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Lord Maclennan of Rogart: My Lords, the noble Lord, Lord Davies of Oldham, in an answer in an earlier debate, drew attention to my long-term concerns about the community in which Dounreay is situated. The arguments which have been eloquently deployed by the noble Lord, Lord Campbell-Savours, for Cumbria, may be thought to apply a fortiori to Caithness in the north of Scotland.

The concerns which he has described as being considerable in West Cumbria have, to some extent, been answered in principle by gestures, and even by important decisions, of the Government. To locate the headquarters of the new agency there, for example, might well be thought to have been against the sense of those who were simply concerned about economics. But it was no doubt a welcome decision. So far as Caithness and the Dounreay community are concerned, I think it is important, although the issue is not pressing in the sense that a downturn in employment is not anticipated in the short term. To address these issues now is important, because we are setting up a statutory framework within which these issues will have to be addressed at some point. It is almost impossible to exaggerate the significance of the employment offered, directly and indirectly, in the far north of mainland Britain because of the experimental reactor and establishment at Dounreay. More than 3,000 people are directly employed on the site at present, but the ripple effect is enormous; it involves the service industries, in other related manufacturing and supply industries.

It is also very important to recognise that the infrastructure needs of a community of that kind have to be sustained and will require continuing expenditure by local government and other public agencies. If there is nothing but a prospect of decline, it becomes much more difficult for those bodies to justify expenditure. Therefore, it is necessary to recognise that there is no natural alternative employment in such areas, notwithstanding all the considerable efforts made to diversify the local economy, which have been to some extent remarkably successful, against a background of pressure on the fishing and agricultural industry flowing from structural support and a greater extensification of agricultural enterprises. Employment needs to be encouraged through the recognition of what can be done in conjunction with the developments for which the Nuclear Decommissioning Authority will have responsibility.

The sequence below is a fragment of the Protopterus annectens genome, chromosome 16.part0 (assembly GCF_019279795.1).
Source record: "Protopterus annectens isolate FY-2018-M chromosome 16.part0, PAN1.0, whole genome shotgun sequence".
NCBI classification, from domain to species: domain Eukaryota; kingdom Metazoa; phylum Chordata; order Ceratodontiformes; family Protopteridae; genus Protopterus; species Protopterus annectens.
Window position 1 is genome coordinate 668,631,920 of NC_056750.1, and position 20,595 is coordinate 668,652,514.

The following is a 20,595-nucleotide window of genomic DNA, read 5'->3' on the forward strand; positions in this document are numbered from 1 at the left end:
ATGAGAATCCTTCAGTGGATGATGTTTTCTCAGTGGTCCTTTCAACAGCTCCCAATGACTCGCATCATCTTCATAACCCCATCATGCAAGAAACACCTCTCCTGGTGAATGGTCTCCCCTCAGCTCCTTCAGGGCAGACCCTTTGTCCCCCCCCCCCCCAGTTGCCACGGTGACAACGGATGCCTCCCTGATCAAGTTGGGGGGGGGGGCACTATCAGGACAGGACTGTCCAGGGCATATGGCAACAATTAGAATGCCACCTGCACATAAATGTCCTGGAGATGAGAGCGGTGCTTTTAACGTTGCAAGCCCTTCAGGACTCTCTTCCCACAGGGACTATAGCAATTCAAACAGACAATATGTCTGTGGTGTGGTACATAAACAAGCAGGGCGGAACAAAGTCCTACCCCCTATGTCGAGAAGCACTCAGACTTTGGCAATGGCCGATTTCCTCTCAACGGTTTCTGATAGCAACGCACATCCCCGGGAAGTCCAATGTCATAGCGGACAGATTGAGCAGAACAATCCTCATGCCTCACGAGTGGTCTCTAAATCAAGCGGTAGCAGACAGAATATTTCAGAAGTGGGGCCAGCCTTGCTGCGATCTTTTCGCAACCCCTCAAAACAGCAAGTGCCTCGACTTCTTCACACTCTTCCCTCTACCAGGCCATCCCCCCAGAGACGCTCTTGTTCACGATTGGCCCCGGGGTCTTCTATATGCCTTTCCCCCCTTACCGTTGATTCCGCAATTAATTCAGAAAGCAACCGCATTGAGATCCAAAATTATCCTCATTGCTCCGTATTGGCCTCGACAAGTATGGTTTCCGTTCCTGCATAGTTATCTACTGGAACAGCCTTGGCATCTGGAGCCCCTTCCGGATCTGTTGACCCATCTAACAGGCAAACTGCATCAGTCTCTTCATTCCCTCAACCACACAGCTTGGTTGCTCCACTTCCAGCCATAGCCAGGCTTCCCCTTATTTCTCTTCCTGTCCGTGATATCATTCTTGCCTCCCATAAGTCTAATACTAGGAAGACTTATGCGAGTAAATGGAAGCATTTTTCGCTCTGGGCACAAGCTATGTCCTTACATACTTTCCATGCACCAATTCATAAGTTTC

The Government will no doubt point again, as they already have, to the empowering clause of the Bill, which the noble Lord, Lord Jenkin of Roding, quoted in full. I refer simply to Clause 7(1)(e). Empowerment is not enough, because it is quite clear that the reason for the establishment of this authority is to accelerate

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and make more effective the decommissioning process as part of the environment and energy requirements of this country, and also for reasons of economy. It is being set up not as a development agency but for the specific tasks to which I referred. None the less, it will deploy resources which, if used with the additional purpose of extending the skills in the community, could allow it to do much more than any other existing agency.

The body will have a far larger budget than the regional development agency in the area and than the total budget of the Highlands and Islands Enterprise, which must be deployed throughout the whole half of Scotland in which it is operative. While it is clear that the budget of the NDA will not be directed principally to the schemes of social and economic development, if the budget is spent in a manner consistent with agreed schemes to develop local skills, for example, and to assist in the development of spin-off technology from research work being done on the site, that could be highly beneficial.